The Simpsons, Season Eight, Episode Twenty-Three, “Homer’s Enemy”

There’s a consistent pattern where I tend to love the controversial Golden Era episodes because they always have something really interesting to say, whether or not I agree with what they’re saying or whether or not the end result is actually funny, and this definitely continues that. The Simpsons does not expect you to take everything that happens in it completely literally – there is an extent to which these characters are symbols playing in some higher space, that Homer is not an individual person with individual quirks but an expression of the American Everyman, and what happens to him is not what would plausibly happen but rather a symbolic representation of the clash between the American Everyman and, say, Corporate Greed, where we as viewers are called upon to recognise the similarities between Homer’s feelings and situation and our own. It’s like how I’m always saying that Krusty is a stand-in for the whole entertainment industry; anyone who works in it at almost any level can recognise the feelings Krusty has, even though absolutely nobody works as a TV clown three hours and fifteen minutes a day. It’s how teachers can find themselves relating to everything Skinner and Bart go through, even if they’ve never been caricatured as Big Butt Skinner. And it’s something that factors into this show’s continuity; continuity references aside, this show more often takes in the legend of its characters and refines it, so that Skinner slowly becomes a pure, archetypal Square, Krusty an archetypal Cynical Entertainer, Burns as pure Corporate Greed, and Homer the American Everyman. What this episode asks is, what if you did take everything literally?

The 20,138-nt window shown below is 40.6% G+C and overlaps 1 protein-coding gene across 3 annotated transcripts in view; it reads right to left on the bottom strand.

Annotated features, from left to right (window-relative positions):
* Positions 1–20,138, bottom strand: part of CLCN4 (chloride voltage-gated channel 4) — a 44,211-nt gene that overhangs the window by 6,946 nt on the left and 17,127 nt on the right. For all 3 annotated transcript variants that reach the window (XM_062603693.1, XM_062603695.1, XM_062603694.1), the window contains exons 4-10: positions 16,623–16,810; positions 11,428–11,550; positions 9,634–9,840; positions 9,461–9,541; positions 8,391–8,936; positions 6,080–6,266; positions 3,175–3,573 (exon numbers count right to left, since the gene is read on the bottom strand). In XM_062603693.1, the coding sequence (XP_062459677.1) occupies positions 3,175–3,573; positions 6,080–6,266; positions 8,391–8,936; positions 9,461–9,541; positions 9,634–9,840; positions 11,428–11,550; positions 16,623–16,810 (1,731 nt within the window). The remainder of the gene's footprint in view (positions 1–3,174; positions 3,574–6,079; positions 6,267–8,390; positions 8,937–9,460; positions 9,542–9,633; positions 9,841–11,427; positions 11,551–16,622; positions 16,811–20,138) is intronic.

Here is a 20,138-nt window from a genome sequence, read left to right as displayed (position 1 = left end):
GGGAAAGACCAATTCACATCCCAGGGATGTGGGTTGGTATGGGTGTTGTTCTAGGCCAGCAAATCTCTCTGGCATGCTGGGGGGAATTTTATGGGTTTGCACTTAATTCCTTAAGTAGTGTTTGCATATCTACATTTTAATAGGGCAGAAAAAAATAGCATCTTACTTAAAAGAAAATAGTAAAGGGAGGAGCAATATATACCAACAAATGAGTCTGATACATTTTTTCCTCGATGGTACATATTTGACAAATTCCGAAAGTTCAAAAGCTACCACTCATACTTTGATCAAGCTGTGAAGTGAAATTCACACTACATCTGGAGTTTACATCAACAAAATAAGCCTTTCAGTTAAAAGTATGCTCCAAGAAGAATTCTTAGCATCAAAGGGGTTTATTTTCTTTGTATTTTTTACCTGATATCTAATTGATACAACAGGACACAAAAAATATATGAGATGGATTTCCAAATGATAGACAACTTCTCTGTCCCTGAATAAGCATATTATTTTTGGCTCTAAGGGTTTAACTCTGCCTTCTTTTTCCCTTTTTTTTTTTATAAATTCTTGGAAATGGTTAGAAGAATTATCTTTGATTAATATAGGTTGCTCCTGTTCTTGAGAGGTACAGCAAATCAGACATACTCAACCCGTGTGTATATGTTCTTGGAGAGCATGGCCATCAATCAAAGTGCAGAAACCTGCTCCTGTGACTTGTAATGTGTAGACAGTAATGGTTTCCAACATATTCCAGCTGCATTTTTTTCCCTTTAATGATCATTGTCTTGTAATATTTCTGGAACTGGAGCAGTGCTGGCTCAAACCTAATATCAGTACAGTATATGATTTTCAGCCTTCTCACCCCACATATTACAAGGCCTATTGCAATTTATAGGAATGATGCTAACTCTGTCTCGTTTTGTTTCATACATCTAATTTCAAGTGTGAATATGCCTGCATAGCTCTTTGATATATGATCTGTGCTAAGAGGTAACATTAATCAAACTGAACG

This is something I’ve always liked about episodic television – you can upend the rules it plays by for one episode and see how it plays out. This is something that Cowboy Bebop did constantly, for example, almost like it was constantly making up a new game to plug its characters into. In a way, this is something The Simpsons has been doing all along, playing by the rules of a murder mystery and a horror anthology and a romantic comedy; this is just extreme to the point of breaking the show, which is why I understand the people who don’t like it, especially because it has the extra layer of basically insulting the very thing we come here to see every week (although that definitely never bothers me – I’m okay with being the butt of a joke if it’s funny). This rips out all context and turns the townsfolk into, well, representations of us, taking Homer’s absurdity in stride and with warmth even as it’s literally close to getting him and other people killed; there’s a ‘this is what you look like’ aspect to this whole thing. Of course, I suspect the actual reason people don’t like it is that, by design, the jokes don’t actually capture Homer’s foibles. From Grimey’s perspective, the problem is that he’s a freeloading slacker who has been elevated and tolerated above his competence, leeching off everyone around him and never working a day in his life; the actual feeling the show is shooting for is that he’s a guy in a boring, back-breaking, environmentally toxic job that he’s totally unsuited for because it’s the only way he can survive and support his family.